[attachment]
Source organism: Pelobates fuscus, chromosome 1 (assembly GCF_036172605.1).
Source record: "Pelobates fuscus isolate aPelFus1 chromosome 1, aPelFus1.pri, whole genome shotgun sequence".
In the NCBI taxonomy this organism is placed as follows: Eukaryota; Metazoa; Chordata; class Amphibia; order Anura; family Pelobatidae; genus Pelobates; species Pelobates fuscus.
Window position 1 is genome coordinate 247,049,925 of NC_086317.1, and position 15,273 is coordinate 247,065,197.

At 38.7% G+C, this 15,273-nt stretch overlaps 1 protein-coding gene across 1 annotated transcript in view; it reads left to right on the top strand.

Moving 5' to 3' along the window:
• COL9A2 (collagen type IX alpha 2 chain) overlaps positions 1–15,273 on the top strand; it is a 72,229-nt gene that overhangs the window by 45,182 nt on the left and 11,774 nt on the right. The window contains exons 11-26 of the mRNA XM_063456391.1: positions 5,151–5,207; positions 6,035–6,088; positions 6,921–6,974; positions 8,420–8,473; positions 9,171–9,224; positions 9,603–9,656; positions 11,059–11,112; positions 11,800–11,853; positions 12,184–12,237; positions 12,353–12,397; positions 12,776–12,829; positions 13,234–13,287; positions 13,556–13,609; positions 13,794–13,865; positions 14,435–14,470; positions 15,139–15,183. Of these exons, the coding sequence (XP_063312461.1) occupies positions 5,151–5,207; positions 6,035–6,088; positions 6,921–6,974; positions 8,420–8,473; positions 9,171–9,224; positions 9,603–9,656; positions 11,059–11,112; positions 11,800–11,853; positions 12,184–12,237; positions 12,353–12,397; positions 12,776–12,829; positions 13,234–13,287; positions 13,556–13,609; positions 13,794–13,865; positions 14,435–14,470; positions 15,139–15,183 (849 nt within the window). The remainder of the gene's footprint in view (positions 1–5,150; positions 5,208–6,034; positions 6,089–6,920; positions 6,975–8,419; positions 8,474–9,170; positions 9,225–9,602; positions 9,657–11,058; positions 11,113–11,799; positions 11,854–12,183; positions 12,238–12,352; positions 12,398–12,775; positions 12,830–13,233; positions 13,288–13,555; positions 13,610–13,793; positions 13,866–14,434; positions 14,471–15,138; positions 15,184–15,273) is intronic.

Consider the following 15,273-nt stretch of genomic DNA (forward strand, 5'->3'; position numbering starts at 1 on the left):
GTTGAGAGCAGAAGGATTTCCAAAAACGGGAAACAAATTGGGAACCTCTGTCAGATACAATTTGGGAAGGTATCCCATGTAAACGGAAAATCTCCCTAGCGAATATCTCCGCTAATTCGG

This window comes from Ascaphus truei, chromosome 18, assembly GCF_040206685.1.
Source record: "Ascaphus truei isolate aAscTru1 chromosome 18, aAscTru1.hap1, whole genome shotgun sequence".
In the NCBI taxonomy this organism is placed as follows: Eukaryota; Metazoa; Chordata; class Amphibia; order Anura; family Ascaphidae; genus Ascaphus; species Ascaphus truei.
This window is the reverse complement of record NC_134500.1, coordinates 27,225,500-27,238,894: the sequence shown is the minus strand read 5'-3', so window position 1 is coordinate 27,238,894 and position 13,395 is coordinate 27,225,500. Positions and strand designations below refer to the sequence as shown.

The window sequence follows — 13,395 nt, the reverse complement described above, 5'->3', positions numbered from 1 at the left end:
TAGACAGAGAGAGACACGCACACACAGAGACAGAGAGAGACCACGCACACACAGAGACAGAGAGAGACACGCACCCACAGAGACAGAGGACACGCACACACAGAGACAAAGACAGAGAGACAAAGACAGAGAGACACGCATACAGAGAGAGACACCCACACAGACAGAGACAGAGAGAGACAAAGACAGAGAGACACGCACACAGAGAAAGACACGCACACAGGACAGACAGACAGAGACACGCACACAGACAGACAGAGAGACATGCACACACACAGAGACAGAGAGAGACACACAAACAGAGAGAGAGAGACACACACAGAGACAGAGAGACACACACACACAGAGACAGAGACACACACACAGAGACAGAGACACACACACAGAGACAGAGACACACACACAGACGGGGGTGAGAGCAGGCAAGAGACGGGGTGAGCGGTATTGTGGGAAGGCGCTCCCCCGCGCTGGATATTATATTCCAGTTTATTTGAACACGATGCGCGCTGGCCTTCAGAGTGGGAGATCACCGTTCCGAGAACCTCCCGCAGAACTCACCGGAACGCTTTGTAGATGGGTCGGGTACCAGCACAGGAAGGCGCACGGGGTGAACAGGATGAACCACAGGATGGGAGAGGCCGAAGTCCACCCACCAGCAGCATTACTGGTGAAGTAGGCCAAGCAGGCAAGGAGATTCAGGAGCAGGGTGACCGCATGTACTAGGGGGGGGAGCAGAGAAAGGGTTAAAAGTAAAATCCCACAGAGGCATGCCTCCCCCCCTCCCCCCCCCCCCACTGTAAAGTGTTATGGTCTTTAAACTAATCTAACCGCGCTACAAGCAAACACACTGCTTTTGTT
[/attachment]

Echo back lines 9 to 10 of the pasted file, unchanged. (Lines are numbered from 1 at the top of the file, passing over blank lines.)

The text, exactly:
GTTGAGAGCAGAAGGATTTCCAAAAACGGGAAACAAATTGGGAACCTCTGTCAGATACAATTTGGGAAGGTATCCCATGTAAACGGAAAATCTCCCTAGCGAATATCTCCGCTAATTCGG

This window comes from Ascaphus truei, chromosome 18, assembly GCF_040206685.1.